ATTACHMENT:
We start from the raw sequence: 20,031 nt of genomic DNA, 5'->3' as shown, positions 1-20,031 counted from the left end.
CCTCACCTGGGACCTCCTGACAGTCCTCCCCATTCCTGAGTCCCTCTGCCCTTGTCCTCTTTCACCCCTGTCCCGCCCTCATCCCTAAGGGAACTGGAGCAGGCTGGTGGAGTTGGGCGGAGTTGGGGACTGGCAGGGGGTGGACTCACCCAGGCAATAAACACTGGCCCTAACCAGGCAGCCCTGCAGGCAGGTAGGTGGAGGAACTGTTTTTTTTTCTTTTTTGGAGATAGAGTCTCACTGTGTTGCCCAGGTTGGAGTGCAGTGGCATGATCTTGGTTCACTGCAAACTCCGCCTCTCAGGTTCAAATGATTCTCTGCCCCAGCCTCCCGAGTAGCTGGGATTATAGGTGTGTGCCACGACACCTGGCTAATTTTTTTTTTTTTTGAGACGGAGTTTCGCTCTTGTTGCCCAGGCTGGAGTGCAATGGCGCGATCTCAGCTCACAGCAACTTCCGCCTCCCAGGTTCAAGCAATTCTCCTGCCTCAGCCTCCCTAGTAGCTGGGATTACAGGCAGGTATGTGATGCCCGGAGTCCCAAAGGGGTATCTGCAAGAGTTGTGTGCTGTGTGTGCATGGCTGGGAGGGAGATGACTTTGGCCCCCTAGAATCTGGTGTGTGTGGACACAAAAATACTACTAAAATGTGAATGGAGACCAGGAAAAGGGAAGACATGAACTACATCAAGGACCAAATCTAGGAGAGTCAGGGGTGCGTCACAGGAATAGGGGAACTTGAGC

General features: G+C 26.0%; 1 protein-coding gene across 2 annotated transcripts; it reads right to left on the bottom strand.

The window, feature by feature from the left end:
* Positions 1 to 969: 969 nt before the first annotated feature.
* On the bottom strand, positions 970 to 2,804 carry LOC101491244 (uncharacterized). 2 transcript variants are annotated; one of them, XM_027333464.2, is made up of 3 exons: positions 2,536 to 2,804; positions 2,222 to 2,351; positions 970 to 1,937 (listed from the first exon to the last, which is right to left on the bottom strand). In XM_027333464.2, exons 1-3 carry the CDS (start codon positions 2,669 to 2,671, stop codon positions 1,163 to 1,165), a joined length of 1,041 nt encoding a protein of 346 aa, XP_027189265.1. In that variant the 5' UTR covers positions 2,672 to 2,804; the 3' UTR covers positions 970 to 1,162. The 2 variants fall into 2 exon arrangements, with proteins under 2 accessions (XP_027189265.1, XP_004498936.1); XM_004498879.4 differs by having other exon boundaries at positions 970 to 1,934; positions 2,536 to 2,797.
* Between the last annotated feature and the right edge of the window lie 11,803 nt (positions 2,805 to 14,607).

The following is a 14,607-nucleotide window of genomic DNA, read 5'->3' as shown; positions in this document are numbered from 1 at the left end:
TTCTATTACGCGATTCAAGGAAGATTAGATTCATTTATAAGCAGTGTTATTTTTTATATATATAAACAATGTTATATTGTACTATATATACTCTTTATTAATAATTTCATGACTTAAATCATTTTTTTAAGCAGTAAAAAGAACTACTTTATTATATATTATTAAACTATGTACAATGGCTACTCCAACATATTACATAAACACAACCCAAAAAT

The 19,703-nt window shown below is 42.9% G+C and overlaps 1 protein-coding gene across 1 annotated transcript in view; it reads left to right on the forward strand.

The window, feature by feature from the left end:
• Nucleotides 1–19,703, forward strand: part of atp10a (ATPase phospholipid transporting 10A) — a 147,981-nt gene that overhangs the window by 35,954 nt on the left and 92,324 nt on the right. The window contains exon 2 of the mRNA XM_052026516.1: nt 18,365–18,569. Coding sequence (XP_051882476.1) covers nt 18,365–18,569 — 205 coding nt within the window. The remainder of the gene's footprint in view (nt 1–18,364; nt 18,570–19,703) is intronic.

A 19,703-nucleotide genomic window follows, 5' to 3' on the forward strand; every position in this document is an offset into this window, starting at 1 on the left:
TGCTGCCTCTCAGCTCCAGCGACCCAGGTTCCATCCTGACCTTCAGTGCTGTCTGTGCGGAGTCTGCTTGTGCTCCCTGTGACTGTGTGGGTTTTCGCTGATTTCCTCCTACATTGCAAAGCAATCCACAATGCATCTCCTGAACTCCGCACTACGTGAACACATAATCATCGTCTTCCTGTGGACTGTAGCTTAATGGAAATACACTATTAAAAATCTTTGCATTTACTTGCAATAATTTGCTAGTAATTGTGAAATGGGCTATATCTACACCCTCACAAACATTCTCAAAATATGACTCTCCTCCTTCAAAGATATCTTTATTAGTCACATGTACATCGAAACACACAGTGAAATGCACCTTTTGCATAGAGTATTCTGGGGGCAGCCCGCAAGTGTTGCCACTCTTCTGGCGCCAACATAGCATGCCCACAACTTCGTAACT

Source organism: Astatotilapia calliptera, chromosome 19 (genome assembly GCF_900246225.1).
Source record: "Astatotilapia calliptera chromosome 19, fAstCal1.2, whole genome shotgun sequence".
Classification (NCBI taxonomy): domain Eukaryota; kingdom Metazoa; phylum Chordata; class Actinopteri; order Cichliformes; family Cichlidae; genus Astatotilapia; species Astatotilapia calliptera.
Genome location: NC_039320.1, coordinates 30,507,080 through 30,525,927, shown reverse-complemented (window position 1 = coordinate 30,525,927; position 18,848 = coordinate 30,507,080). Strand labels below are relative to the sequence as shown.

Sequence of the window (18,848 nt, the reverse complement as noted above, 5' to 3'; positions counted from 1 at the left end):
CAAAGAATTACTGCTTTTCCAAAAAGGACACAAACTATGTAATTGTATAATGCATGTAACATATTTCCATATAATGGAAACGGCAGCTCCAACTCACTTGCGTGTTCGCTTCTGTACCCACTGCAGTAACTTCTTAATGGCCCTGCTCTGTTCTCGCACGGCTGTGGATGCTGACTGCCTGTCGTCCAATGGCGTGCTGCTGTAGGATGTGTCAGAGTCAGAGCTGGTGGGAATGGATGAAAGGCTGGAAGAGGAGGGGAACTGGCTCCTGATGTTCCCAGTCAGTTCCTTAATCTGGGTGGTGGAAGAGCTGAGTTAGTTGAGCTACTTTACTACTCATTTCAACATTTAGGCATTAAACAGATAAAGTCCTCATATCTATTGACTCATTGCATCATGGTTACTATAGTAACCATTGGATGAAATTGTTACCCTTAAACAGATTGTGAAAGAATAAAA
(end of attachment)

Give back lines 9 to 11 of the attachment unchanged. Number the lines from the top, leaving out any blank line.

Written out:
TTCTATTACGCGATTCAAGGAAGATTAGATTCATTTATAAGCAGTGTTATTTTTTATATATATAAACAATGTTATATTGTACTATATATACTCTTTATTAATAATTTCATGACTTAAATCATTTTTTTAAGCAGTAAAAAGAACTACTTTATTATATATTATTAAACTATGTACAATGGCTACTCCAACATATTACATAAACACAACCCAAAAAT

The 19,703-nt window shown below is 42.9% G+C and overlaps 1 protein-coding gene across 1 annotated transcript in view; it reads left to right on the forward strand.

The window, feature by feature from the left end: